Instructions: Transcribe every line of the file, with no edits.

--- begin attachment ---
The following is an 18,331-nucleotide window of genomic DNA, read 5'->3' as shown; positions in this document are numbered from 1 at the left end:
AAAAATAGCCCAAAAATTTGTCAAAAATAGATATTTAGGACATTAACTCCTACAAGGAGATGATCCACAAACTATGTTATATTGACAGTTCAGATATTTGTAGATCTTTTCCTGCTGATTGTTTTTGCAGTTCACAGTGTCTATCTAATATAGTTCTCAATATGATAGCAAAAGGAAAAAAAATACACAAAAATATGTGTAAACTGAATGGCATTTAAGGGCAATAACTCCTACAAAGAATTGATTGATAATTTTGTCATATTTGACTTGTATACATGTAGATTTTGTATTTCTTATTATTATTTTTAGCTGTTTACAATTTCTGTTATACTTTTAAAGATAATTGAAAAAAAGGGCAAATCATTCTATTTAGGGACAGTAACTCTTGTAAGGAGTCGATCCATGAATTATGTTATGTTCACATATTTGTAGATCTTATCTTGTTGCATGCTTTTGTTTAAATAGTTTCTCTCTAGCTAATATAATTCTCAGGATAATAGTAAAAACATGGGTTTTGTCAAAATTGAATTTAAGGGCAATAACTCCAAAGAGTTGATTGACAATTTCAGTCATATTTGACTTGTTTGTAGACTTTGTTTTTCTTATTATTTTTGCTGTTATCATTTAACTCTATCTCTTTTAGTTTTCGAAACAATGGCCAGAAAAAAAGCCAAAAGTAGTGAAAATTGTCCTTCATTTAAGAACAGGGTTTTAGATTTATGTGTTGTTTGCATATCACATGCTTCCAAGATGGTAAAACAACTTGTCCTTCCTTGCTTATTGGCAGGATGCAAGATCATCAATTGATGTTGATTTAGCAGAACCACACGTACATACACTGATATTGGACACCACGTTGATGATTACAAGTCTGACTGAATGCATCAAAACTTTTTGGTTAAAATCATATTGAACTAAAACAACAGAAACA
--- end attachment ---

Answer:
The following is an 18,331-nucleotide window of genomic DNA, read 5'->3' as shown; positions in this document are numbered from 1 at the left end:
AAAAATAGCCCAAAAATTTGTCAAAAATAGATATTTAGGACATTAACTCCTACAAGGAGATGATCCACAAACTATGTTATATTGACAGTTCAGATATTTGTAGATCTTTTCCTGCTGATTGTTTTTGCAGTTCACAGTGTCTATCTAATATAGTTCTCAATATGATAGCAAAAGGAAAAAAAATACACAAAAATATGTGTAAACTGAATGGCATTTAAGGGCAATAACTCCTACAAAGAATTGATTGATAATTTTGTCATATTTGACTTGTATACATGTAGATTTTGTATTTCTTATTATTATTTTTAGCTGTTTACAATTTCTGTTATACTTTTAAAGATAATTGAAAAAAAGGGCAAATCATTCTATTTAGGGACAGTAACTCTTGTAAGGAGTCGATCCATGAATTATGTTATGTTCACATATTTGTAGATCTTATCTTGTTGCATGCTTTTGTTTAAATAGTTTCTCTCTAGCTAATATAATTCTCAGGATAATAGTAAAAACATGGGTTTTGTCAAAATTGAATTTAAGGGCAATAACTCCAAAGAGTTGATTGACAATTTCAGTCATATTTGACTTGTTTGTAGACTTTGTTTTTCTTATTATTTTTGCTGTTATCATTTAACTCTATCTCTTTTAGTTTTCGAAACAATGGCCAGAAAAAAAGCCAAAAGTAGTGAAAATTGTCCTTCATTTAAGAACAGGGTTTTAGATTTATGTGTTGTTTGCATATCACATGCTTCCAAGATGGTAAAACAACTTGTCCTTCCTTGCTTATTGGCAGGATGCAAGATCATCAATTGATGTTGATTTAGCAGAACCACACGTACATACACTGATATTGGACACCACGTTGATGATTACAAGTCTGACTGAATGCATCAAAACTTTTTGGTTAAAATCATATTGAACTAAAACAACAGAAACA